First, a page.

Albert Hagenaars (Bergen op Zoom, The Netherlands, º1955) has published 15 books so far: novels, essays and especially poetry. He studied Dutch literature, spent quite some time in France and worked as a reviewer of literature and the visual arts for many magazines and organizations, such as Biblion, The National Library Service and Haagsche Courant (a daily for the city of The Hague and surroundings).
His many travels have included the United States, South America and, especially, the Far East. Apart from his most important theme, love in all its facets, travel, intercultural relations and alienation thus play an important role in his novels and poetry.
So far his poetry has been translated in:
English (3 books): Linguisticum, 1996, by Sandi Stromberg; Curfew, 2000, by Catherine East; Tropical Drift, 2003, by John Irons.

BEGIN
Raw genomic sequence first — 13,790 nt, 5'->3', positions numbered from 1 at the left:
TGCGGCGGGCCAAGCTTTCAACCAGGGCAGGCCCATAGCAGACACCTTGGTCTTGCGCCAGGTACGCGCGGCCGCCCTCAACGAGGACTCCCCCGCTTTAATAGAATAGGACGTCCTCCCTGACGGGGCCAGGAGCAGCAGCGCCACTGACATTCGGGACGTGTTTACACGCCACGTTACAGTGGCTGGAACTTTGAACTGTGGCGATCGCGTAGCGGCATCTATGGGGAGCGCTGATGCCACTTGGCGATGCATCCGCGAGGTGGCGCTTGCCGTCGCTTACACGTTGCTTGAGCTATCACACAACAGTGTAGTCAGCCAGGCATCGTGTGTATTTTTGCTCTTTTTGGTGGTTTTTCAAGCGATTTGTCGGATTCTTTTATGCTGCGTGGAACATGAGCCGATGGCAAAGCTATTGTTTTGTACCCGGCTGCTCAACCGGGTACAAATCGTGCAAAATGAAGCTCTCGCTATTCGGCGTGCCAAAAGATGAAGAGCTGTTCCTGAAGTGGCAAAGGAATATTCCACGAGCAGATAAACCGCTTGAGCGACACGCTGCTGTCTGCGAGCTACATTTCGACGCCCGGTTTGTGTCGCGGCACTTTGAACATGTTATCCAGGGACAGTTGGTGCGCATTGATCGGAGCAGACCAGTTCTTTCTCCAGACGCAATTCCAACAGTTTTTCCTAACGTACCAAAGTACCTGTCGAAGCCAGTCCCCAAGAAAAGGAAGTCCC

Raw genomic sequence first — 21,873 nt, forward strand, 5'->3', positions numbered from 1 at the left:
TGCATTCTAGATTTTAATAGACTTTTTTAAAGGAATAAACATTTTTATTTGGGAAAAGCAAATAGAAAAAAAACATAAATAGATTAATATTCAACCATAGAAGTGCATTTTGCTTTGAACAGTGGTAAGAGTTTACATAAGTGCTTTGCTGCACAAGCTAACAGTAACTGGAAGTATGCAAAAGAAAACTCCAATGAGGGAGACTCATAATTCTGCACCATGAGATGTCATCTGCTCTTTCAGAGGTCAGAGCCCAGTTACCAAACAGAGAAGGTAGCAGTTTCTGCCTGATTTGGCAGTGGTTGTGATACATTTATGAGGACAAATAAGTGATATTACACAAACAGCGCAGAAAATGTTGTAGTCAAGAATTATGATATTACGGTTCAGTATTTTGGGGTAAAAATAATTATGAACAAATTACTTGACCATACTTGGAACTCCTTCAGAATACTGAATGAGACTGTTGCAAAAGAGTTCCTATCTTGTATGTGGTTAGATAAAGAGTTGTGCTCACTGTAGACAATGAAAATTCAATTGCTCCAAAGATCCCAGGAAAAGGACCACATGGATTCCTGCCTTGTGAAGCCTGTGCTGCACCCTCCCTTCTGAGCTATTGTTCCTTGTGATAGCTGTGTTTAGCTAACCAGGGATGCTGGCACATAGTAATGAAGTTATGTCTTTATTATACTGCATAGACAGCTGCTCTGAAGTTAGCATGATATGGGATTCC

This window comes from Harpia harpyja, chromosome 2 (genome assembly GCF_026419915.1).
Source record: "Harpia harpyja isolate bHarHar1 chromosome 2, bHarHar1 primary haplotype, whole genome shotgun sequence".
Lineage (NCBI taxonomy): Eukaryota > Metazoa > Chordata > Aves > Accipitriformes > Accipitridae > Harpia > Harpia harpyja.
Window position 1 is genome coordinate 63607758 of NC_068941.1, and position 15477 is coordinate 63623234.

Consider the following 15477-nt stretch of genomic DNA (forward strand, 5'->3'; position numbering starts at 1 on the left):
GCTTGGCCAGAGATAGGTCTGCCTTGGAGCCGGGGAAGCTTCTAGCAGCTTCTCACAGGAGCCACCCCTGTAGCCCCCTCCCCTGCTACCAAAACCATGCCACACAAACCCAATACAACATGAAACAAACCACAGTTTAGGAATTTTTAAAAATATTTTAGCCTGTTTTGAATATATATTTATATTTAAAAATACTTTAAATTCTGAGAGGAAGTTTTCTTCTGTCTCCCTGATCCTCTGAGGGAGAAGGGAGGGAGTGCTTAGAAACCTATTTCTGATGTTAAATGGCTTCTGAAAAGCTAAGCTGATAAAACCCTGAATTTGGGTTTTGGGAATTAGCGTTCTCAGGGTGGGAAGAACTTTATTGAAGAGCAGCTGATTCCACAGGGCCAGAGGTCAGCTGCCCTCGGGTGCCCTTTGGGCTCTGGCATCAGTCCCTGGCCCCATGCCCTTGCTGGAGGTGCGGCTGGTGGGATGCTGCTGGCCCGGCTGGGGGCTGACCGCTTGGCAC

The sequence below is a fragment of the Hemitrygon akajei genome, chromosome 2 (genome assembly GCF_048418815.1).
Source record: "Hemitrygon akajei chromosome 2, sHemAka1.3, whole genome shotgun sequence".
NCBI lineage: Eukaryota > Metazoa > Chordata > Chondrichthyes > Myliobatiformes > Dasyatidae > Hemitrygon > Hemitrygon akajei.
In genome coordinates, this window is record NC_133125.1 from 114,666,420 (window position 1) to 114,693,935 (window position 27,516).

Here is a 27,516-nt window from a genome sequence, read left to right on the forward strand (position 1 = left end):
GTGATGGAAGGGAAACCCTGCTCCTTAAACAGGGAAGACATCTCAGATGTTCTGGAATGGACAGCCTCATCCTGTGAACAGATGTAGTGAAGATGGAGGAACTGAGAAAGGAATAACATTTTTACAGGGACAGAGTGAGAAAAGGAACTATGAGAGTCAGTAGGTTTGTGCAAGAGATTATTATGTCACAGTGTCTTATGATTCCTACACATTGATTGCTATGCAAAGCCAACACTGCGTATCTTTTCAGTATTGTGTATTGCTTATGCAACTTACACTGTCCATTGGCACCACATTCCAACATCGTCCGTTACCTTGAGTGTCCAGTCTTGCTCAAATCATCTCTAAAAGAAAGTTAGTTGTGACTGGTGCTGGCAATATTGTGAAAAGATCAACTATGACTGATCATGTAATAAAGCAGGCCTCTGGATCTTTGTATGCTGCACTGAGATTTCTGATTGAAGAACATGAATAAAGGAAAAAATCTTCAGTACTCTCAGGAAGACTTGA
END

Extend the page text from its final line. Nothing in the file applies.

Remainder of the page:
French (1 book): Linguisticum, 1996, by Thérèse Punt-Trine.
German (1 book): Linguisticum, 1996, by Michael Malm.
Indonesian (in progress): Tropical Drift, by Landung Simatupang.
He has collaborated on many periodicals and anthologies, such as 'Dutch Poetry from the 19th and 20th Century in a Thousand and One Poems'.
Albert Hagenaars lives in The Netherlands and, during the summertime, in Indonesia, his wife's native country.